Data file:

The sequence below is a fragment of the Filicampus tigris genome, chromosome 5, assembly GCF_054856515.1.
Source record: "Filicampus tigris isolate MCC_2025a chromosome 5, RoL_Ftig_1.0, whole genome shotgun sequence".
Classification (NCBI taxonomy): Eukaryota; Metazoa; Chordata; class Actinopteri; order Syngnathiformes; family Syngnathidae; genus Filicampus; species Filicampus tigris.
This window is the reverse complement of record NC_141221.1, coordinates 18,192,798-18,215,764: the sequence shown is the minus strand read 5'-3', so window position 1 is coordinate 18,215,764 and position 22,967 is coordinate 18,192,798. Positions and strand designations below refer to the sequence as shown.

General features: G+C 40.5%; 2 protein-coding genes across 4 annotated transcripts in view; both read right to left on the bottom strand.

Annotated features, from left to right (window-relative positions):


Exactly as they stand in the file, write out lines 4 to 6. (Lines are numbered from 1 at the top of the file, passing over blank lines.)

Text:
This window is the reverse complement of record NC_141221.1, coordinates 18,192,798-18,215,764: the sequence shown is the minus strand read 5'-3', so window position 1 is coordinate 18,215,764 and position 22,967 is coordinate 18,192,798. Positions and strand designations below refer to the sequence as shown.

General features: G+C 40.5%; 2 protein-coding genes across 4 annotated transcripts in view; both read right to left on the bottom strand.

Annotated features, from left to right (window-relative positions):